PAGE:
22 Wn.2d 692, THE OAKWOOD COMPANY, Appellant, v. TACOMA MAUSOLEUM ASSOCIATION, Respondent

[No. 29545. Department One.      Supreme Court      April 4, 1945.]

THE OAKWOOD COMPANY, Appellant, v. TACOMA MAUSOLEUM
                ASSOCIATION, Respondent.1

[1] CEMETERIES - STATUTORY DEFINITION. Under chapter 247, Laws of 1943, a general act covering the whole field relating to the disposal of human remains after death, the term "cemetery" was extended to include mausoleums for crypt or vault interments and columbariums for permanent cinerary interments, when used and dedicated for cemetery purposes.

[2] MUNICIPAL CORPORATIONS - LEGISLATIVE CONTROL - OPERATION AND EFFECT OF LEGISLATIVE ACTS - CONFLICT WITH CHARTER PROVISIONS. Under Const. Art. XI, 10, cities and all charters thereof framed or adopted by authority of the constitution shall be subject to and controlled by general laws; and a general statute enacted by the legislature supersedes or modifies provisions of a city charter to the extent that they are in conflict.


1 Reported in 157 P. (2d) 595.

[1] See 10 Am. Jur. 487.

 Apr. 1945]     OAKWOOD CO. v. TAC. MAUSOLEUM ASS'N. 693

[3] CEMETERIES - POWER TO OPERATE CREMATORIES - STATUTORY AND MUNICIPAL REGULATIONS. A general statute defining the term "cemetery" to include "mausoleums," has the effect of modifying a provision of a city charter prohibiting the establishment of crematories within the city limits with the proviso that crematories may be established within the limits of existing cemeteries; and the establishment and operation of a crematory in an existing mausoleum is not unlawful as being in violation of the charter provision.

Appeal from a judgment of the superior court for Pierce county, Freeman, J., entered September 25, 1944, upon findings dismissing an action for injunctive relief, after a trial on the merits. Affirmed.

Henry Arnold Peterson, for appellant.

Burkey & Burkey and C. J. Mentzer, for respondent.

GRADY, J. -

This action, in so far as this court is now concerned, was brought by The Oakwood Company against Tacoma Mausoleum Association to secure a decree of the court enjoining it from maintaining or operating a crematory within any part of its mausoleum located within the city limits of Tacoma, Washington. The court made findings of fact upon which it based a judgment dismissing the action. The Oakwood Company has taken an appeal from the judgment.

The material facts as found by the court, so far as are necessary to a consideration of the appeal, are not in dispute and are as follows:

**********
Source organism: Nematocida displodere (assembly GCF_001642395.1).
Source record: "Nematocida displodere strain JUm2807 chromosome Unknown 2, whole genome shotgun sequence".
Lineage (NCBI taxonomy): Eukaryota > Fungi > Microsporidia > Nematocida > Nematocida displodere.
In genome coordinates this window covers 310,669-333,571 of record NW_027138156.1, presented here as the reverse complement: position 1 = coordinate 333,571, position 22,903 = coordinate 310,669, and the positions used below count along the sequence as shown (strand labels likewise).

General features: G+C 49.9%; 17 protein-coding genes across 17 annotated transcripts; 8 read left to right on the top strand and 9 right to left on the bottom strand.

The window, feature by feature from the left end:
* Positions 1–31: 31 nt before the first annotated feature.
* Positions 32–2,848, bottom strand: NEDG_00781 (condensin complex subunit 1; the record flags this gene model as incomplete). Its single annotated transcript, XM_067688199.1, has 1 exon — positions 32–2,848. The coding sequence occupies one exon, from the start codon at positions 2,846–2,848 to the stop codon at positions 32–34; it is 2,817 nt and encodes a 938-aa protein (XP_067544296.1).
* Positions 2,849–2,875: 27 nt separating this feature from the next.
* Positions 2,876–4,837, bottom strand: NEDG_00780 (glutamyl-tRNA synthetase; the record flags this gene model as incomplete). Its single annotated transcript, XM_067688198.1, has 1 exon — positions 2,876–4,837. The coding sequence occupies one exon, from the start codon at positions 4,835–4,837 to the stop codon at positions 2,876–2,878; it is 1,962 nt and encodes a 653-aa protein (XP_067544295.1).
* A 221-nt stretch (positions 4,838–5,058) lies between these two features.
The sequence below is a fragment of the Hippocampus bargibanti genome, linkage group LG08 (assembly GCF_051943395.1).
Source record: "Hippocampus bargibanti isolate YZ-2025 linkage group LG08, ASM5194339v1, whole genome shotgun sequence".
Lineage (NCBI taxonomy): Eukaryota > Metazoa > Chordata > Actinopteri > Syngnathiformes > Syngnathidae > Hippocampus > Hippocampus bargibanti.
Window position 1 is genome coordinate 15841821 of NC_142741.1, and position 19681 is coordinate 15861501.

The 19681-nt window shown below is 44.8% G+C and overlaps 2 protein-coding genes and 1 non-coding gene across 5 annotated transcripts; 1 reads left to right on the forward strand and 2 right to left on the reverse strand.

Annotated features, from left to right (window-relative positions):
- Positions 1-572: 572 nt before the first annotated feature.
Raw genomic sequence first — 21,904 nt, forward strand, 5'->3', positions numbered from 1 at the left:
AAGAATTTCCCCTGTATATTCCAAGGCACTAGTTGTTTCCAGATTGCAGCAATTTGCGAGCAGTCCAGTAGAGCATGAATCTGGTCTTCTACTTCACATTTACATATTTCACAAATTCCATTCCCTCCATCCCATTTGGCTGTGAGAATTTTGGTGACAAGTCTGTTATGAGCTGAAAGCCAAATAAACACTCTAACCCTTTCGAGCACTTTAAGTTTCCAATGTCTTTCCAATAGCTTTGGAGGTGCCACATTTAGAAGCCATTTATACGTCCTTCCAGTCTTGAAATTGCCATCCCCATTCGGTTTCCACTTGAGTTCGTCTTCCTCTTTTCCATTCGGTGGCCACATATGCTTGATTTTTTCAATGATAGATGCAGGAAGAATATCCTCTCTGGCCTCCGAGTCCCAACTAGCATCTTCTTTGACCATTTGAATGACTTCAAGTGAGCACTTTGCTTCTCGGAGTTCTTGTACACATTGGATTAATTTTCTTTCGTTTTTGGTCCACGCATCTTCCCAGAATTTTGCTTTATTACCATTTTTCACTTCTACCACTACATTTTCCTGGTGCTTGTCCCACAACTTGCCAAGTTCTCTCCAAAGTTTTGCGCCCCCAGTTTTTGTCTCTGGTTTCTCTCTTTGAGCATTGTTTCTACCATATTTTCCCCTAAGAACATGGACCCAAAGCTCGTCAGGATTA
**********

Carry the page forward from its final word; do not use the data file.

The Cremation Society of Tacoma originally owned all of the land within the limits of the cemetery referred to in this case. In 1909, the society conveyed to respondent a tract of its land, which is referred to in the record as tract A. About the same time, respondent acquired several lots in Lookout Park Addition to Tacoma immediately adjoining tract A on the south. This tract is referred to in the record as tract B. In 1919, respondent acquired from the society a tract of its cemetery land immediately east of tract A, and it is referred to in the record as tract C. Tracts A, C and B combined made an area approximately the shape of a rectangle. In December, 1924, respondent acquired from one Colby what is referred to as tract D which is located

 694    OAKWOOD CO. v. TAC. MAUSOLEUM ASS'N. [22 Wn. (2d)

northeast of tract C. The deeds of tracts A and C contained restrictive clauses against the erection of crematories thereon.

After respondent acquired tract A, it built a mausoleum thereon. In about 1918, respondent built a mausoleum unit on tract B. It was a separate building from the one on tract A, but was connected with the latter by an archway. Later, respondent built a mausoleum unit on tract C, and this was made a continuation of the one on tract A, and in their interior they appeared to be one building. In 1929, an addition was built on tract D. Until 1924, all of the buildings were used solely for the interment of human bodies in crypts, with some slight exceptions not material in this case.

In 1927, the city of Tacoma adopted a freeholders charter, 138 of which provided as follows:

"The establishment or platting of new cemeteries, the extension of existing cemeteries and the establishment of mausoleums or crematories within the limits of the city is hereby prohibited; provided, that mausoleums or crematories may be established within the limits of existing cemeteries.